As featured in The Wall Street Journal, Money Magazine, and more!

Personal Income Statement, February 2009

This article was written by in Monthly Update. 4 comments.

Did you read my February balance sheet? This article contains my personal income statement, which goes hand-in-hand with the balance sheet. These two reports provide a relatively complete accounting of my financial standing and progress.

February was short, but good for a number of reasons. Setting personal records, my gross income and net income for the month were higher than any other month I’ve experienced. This was thanks mostly to the biggest month in terms of visitors to Consumerism Commentary since I created this website in 2003. It seems to be an anomaly; I expect traffic to return to normal, but it’s quite possible to see similar surges again this year. I don’t count on it, however.

I don’t generally like to write about blogging on Consumerism Commentary. I write about personal finance, not about blogging. On the bottom line in February, I managed to save over $22,000. Please keep in mind this is a theoretical amount; it depends on me receiving checks. There is still some income I recorded last year that I have not yet received. Keep reading this article for the numbers and explanations.

Income and Expense Report, February 2009

The above report is made with Intuit Quicken and Microsoft Excel. Here’s an income and expense report Excel template.


In February, I received my annual bonus for my day job, where I work for a large financial company. The bonus is included in the “Salary and Benefits” line. While my company wasn’t subject to the issues that brought several financial companies down last year, we were still significantly affected by the industry and the stock market. Management started early preparing us early for low bonuses and salary increases. This was my first year as an “exempt” employee, which carries with it a wider bonus range. I didn’t receive a bonus that reflected my performance, however. My annual increase was not significant, either, but combined with a promotion and raise last year, I’m still doing better. Even though it wasn’t great, my boss explained that my increase was twice the size the average increase of the entire department.

The annual increase doesn’t take effect until the first paycheck in March.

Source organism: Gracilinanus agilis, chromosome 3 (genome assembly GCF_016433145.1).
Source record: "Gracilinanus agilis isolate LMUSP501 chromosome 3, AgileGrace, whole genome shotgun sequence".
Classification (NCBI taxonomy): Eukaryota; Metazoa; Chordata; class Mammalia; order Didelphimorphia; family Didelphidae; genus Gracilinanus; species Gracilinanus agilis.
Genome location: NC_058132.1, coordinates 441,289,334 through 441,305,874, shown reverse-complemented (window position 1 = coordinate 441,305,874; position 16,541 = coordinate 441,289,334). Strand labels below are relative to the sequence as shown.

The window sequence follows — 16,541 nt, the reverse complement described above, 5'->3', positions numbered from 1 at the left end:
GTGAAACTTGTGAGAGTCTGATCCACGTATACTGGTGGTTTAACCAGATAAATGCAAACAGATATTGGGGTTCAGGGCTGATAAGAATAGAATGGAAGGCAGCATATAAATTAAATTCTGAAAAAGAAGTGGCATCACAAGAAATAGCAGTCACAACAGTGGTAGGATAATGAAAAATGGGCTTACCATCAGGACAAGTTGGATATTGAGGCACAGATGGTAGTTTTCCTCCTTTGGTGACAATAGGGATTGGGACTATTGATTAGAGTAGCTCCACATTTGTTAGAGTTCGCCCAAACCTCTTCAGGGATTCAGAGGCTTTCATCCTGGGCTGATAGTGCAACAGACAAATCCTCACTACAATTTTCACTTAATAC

I still have decisions to make. Time I spend working on my business pays off better than time I spend working at my day job. Leaving my relatively stable career would offer more time to devote to writing, but it would also entail finding my own medical insurance coverage and dealing with a less than stable income.


There is nothing out of the ordinary to report here. I purchased some new clothing, recorded under the “Household” category. I have been holding onto a lot of old clothing. Some of my shirts, while still in very good condition, were more than ten years old. I decided to replace some old clothing, most likely acquired during college, with new, better quality items. I should continue to clean out my wardrobe about twice each year. I’m finding it hard to adapt from my old approach of spending as little money on clothing as possible. In February, I purchased new sneakers, new work-quality pants (for a financial company, we’re surprisingly casually dresses), and several new shirts which I found for great prices.

This month, I plan to purchase airline tickets for a vacation in April. Besides tax, rent, and possibly utilities, this should be my largest expense of March.

Published or updated March 3, 2009.

Email Email Print Print
About the author

Luke Landes is the founder of Consumerism Commentary. He has been blogging and writing for the internet since 1995 and has been building online communities since 1991. Find out more about Luke Landes and follow him on Twitter. View all articles by .

{ 4 comments… read them below or add one }

avatar 1 Anonymous

Wow, you had a fantastic february, fluke or no fluke you made bank. I know you’re smart enough to stash a good chunk of it away for taxes.

Can you say how many different sources of income you have for your websites or is that a little too personal.

Reply to this comment

avatar 2 Luke Landes

I’m being very careful this year to be putting a good proportion of the business income into a separate account earmarked for taxes. As far as sources of income for the “Other Earned Income” line, it’s one big source and a low number of smaller sources… perhaps four.

Reply to this comment

avatar 3 Anonymous

Great details. 22K, is an almost 100% jump so must have been a nice feeling. Looking at your past posts and seeing your site come up in a few searches, I assume all your articles on the stimulus and tax credits provided that extra traffic boost. I know that’s what did it for me, and resulted in me enjoying a 600% jump is $$ and subscribers. Off course this is off a much smaller base than yours but it was nice. Like you said though, this is probably a temp spike which will go away in a few months as the news becomes old.

Reply to this comment

avatar 4 Anonymous

Flexo, you wrote this at the height of the financial crisis. People were getting blown out left and right in the financial services industry. Congrats on becoming an “exempt” employee.

Anything at this point is better than anything.

Reply to this comment

Leave a Comment

Note: Use your name or a unique handle, not the name of a website or business. No deep links or business URLs are allowed. Spam, including promotional linking to a company website, will be deleted. By submitting your comment you are agreeing to these terms and conditions.